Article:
Thank you for your assistance and continuing support.  If you require additional information, please do not hesitate to contact me or have your staff contact my Rules Committee staff -- Howard Gantman, Staff Director, Veronica Gillespie, Elections Counsel, or Adam Ambrogi, Counsel.


                        Dianne Feinstein

Following is the HAVA support letter referenced in Senator Feinstein’s letter:

Make election reform a reality
Support full funding for havA
February 27, 2007

Dear Member of Congress:

The undersigned organizations urge you to support full funding for the Help America Vote Act of 2002 (HAVA) and appropriate the remaining $798 million of authorized funding.  Of this amount, $724 million is for the federally-mandated processes and equipment that state and local governments were required to have in place for federal elections in 2006 and $74 million is for assisting state and local governments in making all polling places accessible.   It is imperative that states and local governments receive all of the funding they were promised to fully implement statewide voter registration databases, keep up with the spiraling costs of purchasing and maintaining voting equipment and ensure proper poll worker training and voter education in this environment of continual change in voting equipment and procedures. 

Lack of federal funding for HAVA has led many states and local governments to scale back on their intended purchase of voting equipment, contributing to wait times and lines at the polls, and has constrained their efforts to ensure polling place accessibility, to train poll workers and to conduct voter education and outreach.  Most devastatingly, Congressional delay in providing proper funding for the Election Assistance Commission and the National Institute of Standards and Technology to develop standards for voting equipment prevented these standards from being issued in time for states to comply by the deadline prescribed in HAVA.  This led to dramatic cost increases and resulted in many jurisdictions replacing voting equipment more than once in an effort to comply with evolving guidance on ensuring both accessibility and security.  While the efforts of the EAC and NIST have since been funded, delay in their funding has contributed significantly to cost increases for state and local governments.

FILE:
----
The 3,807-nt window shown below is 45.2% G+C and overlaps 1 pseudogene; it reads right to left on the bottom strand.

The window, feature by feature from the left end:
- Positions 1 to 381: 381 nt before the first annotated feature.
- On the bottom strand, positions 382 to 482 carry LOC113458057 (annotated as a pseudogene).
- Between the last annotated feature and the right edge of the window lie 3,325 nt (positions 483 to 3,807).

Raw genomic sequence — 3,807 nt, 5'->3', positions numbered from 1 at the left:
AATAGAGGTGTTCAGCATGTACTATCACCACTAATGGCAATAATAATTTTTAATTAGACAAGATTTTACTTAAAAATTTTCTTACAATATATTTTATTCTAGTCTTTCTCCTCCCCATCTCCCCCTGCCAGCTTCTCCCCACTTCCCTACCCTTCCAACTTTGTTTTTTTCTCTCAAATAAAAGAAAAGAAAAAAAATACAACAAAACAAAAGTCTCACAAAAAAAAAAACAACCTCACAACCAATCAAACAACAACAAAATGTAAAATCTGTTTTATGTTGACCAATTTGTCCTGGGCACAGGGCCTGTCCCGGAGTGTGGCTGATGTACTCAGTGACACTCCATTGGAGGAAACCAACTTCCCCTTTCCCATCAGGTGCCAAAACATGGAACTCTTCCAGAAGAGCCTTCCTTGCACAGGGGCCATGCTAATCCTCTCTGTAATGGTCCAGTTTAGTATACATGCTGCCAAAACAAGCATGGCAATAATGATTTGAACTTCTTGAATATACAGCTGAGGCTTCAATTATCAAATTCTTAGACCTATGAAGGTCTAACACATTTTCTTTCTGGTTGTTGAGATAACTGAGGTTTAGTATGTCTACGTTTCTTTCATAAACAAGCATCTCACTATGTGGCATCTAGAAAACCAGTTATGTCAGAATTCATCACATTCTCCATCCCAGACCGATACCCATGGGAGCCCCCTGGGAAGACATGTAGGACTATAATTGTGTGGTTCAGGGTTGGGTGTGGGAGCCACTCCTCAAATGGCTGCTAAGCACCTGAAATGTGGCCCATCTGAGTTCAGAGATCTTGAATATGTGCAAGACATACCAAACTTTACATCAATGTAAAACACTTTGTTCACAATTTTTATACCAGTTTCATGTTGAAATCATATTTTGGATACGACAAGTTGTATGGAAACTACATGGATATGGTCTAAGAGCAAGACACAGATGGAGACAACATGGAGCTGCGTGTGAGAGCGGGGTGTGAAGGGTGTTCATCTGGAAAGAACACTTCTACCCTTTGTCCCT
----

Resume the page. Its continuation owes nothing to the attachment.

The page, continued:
Full funding is necessary to fulfill the promise of HAVA and provide resources to state and local governments meet the new and changing expectations for voting equipment and procedures.  Should you have any questions, please contact the organizations listed below.

Organizations Representing State and Local Election Officials
Election Center
International Association of County Recorders, Election Officials and Treasurers
National Association of Counties
National Association of County Recorders, Election Officials and Clerks
National Association of Secretaries of State
National Conference of State Legislatures

Civil and Disability Rights and Voter Advocacy Organizations
American Association of People with Disabilities
American Civil Liberties Union
American Federation of Labor and Congress of Industrial Organizations
American Federation of State, County and Municipal Employees
Asian American Justice Center
Brennan Center for Justice
Common Cause
Leadership Conference on Civil Rights
League of Women Voters of the United States
National Council of Jewish Women
National Disability Rights Network
People For the American Way
Service Employees International Union
The Arc of the United States
United Automobile Workers
United Cerebral Palsy